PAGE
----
Benjamin Radford is deputy editor of Skeptical Inquirer science magazine and a research fellow with the non-profit educational organization the Committee for Skeptical Inquiry. Radford has appeared on the National Geographic Channel, the Discovery Channel, the History Channel, Good Morning America, the Learning Channel, CBC, BBC and CNN.
Radford is one of the world’s few science-based paranormal investigators, and has done first-hand research into mysterious phenomena in sixteen countries on four continents including psychics, ghosts and haunted houses; exorcisms, miracles, Bigfoot, stigmata, lake monsters, UFO sightings, reincarnation, and crop circles, and many other topics. He is perhaps best known for solving the mysteries of the Santa Fe Courthouse Ghost in 2007, and the Hispanic vampire el chupacabra in 2010.
He received a bachelors degree in psychology from the University of New Mexico and a masters in education from the University of Buffalo. He is a member of the American Folklore Society, the British Columbia Scientific Cryptozoology Club and the American College of Forensic Examiners International. He has written over a thousand articles on a wide variety of topics, including urban legends, the paranormal, critical thinking, and media literacy.
Currently Radford is the author of ten books: Investigating Ghosts: The Scientific Search for Spirits, Bad Clowns, Hoaxes, Myths, and Manias: Why We Need Critical Thinking (with sociologist Robert E. Bartholomew); Media Mythmakers: How Journalists, Activists, and Advertisers Mislead Us, examining the ways in which deception is used in various media to influence decision making and public policy; Lake Monster Mysteries: Investigating the World’s Most Elusive Creatures (with Joe Nickell), a scientific examination of lake monsters around the world; Scientific Paranormal Investigation: How to Solve Unexplained Mysteries; Tracking the Chupacabra: The Vampire Beast in Fact, Fiction, and Folklore and The Martians Have Landed! A History of Media-Driven Panics and Hoaxes (with Bob Bartholomew, 2011); Mysterious New Mexico: Miracles, Magic, and Monsters in the Land of Enchantment; and his novel The Merchant of Dust.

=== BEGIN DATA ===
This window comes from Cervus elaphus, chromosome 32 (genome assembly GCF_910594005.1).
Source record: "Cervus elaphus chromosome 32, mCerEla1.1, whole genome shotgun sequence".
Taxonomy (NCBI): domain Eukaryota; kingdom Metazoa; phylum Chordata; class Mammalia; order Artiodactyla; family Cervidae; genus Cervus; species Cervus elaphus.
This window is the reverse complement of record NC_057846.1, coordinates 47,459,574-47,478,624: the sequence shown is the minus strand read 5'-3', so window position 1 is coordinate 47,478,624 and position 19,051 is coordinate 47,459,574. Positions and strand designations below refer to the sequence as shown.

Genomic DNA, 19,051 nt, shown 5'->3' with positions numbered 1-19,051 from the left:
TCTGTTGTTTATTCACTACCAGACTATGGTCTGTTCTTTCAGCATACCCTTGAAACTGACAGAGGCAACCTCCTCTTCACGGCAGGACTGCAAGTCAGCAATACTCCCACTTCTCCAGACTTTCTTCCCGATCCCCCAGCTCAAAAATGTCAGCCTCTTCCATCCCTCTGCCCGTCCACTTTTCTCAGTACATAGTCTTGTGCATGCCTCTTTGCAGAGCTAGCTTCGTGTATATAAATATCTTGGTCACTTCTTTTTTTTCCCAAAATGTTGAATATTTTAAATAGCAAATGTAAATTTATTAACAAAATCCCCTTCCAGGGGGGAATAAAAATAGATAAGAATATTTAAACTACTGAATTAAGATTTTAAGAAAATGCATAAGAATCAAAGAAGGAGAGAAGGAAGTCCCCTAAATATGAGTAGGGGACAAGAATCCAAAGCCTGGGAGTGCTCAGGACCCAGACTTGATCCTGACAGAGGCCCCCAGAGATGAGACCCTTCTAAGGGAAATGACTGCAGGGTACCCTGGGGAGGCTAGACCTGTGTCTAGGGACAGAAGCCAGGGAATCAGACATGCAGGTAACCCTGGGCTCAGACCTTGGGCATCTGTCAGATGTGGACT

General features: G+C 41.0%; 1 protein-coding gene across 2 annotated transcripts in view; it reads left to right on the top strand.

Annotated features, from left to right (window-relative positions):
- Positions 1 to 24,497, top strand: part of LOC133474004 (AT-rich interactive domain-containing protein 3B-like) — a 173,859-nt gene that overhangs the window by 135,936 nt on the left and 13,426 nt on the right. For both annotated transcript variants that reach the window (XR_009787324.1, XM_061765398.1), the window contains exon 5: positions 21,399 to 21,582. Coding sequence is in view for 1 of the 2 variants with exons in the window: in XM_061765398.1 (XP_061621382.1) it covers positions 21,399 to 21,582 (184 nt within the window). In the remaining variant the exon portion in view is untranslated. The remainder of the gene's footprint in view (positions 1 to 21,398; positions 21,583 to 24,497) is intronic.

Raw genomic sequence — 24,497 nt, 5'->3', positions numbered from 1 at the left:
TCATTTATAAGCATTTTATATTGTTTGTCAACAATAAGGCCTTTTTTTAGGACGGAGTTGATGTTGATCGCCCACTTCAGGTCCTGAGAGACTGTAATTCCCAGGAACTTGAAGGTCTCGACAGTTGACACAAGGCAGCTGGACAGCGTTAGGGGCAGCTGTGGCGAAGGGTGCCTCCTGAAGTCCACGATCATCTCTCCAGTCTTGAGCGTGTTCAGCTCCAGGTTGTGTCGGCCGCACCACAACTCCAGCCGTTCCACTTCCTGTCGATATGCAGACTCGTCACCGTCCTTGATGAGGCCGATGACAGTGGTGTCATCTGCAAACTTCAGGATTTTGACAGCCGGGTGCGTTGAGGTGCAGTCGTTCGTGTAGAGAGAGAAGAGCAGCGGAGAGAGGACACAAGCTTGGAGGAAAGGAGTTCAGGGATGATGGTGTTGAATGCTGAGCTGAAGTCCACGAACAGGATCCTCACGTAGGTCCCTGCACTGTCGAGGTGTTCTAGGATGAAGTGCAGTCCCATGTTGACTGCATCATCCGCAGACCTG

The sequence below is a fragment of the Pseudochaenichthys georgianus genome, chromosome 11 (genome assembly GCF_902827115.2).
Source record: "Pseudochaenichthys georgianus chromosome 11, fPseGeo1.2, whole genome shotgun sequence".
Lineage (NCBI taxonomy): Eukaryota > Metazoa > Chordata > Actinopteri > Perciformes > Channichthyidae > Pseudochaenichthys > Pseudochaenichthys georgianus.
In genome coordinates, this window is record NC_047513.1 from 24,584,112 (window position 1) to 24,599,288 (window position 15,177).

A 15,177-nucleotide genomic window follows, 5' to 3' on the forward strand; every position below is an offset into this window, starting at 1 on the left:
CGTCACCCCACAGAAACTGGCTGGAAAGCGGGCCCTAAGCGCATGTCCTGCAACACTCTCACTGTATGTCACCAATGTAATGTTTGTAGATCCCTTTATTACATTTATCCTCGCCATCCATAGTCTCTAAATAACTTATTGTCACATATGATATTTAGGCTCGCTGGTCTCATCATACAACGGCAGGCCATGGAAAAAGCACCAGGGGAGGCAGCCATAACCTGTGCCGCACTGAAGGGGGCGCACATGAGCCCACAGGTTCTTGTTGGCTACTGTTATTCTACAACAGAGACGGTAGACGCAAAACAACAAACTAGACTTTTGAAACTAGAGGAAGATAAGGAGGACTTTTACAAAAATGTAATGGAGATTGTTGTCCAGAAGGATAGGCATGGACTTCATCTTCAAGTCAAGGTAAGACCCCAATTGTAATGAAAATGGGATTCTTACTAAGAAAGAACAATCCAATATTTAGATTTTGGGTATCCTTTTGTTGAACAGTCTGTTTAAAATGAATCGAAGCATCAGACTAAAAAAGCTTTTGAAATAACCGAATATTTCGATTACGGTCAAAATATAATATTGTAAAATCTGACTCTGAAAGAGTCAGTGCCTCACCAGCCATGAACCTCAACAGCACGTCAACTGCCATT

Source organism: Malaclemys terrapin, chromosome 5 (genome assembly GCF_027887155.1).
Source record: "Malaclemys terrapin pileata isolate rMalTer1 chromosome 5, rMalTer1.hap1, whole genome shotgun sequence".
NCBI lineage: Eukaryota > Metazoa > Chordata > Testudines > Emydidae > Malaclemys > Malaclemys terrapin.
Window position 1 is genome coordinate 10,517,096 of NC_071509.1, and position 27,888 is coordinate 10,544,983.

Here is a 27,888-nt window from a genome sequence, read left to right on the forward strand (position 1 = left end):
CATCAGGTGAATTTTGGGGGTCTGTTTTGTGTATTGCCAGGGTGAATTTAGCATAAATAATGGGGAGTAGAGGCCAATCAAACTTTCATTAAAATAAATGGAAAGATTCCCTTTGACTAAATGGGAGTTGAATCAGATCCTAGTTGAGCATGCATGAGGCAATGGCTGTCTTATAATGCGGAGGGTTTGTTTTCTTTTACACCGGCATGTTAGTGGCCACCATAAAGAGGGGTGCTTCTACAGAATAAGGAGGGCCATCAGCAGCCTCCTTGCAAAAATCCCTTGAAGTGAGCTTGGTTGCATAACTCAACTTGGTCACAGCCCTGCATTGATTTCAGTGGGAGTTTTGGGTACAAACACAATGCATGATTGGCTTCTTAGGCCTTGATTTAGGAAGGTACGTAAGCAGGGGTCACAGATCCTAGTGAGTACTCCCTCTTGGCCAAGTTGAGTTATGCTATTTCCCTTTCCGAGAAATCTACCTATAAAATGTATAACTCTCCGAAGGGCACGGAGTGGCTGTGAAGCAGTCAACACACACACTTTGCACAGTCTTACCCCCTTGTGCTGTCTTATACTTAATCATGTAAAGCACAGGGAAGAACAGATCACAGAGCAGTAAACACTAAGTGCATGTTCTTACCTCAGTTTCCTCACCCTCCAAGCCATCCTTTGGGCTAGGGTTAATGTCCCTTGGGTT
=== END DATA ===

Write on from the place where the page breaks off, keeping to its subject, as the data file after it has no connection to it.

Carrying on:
In the 1970’s Jack Kutz gained followers as a writer and researcher for Albuquerque’s alternative newspaper Seers Catalog. Later Kutz’s writing was featured in New Mexico Magazine. However, Kutz began collecting folklore and extraordinary tales working in remote locations while working for Mountain Bell, hanging telephone line. During this time he began documenting the oral histories and tall tales passed down generation to generation within specific regions. Also an avid mountain climber, Kutz served with New Mexico Mountain Club. Those daring rescue missions gave him first-hand experiences and contacts with people who had amazing stories to share. Kutz’s Mysteries & Miracles series not only preserves many cultural stories but also enables readers to reference detailed directions to visit some of the most bizarre, obscure and haunting places within the Southwest. In addition to his six books in the Mysteries & Miracles series, Kutz is also the author of Grassroots New Mexico: A History of Citizen Activism and The Wild West Never Died: True Crime Tales of 20th Century New Mexico.
A journalist with more than 50 years experience in local, regional, national and international news reporting and editing, Jeff Radford is a former Associated Press World Service editor and writer. His reports have been published in leading newspapers and magazines throughout the world.
He was recipient of a Fulbright Scholarship to Venezuela in 1964, and an Inter-American Press Association fellowship to Brazil in 1971. He served as an international observer for South Africa's Truth and Reconciliation Commission in 1997. In 1982, Radford founded a semi-monthly community newspaper in Corrales, New Mexico. His series of articles on toxic chemical emissions from microchip factories won a Society of Professional Journalists award for best investigative environmental writing in 2011.
His 1984 book,The Chaco Coal Scandal, was praised by the Washington Post as tart account of scandal in high places and of successful citizen opposition to federal policies that ignore their wishes. Radford is currently working on a book about America troubled efforts to dispose of nuclear waste lethal for tens of thousands of years. He has closely followed related issues since 1973 when he reported on cutting-edge research from the UN Environment Program headquarters in Nairobi, Kenya. He holds a degree in journalism and a masters degree in Latin American studies.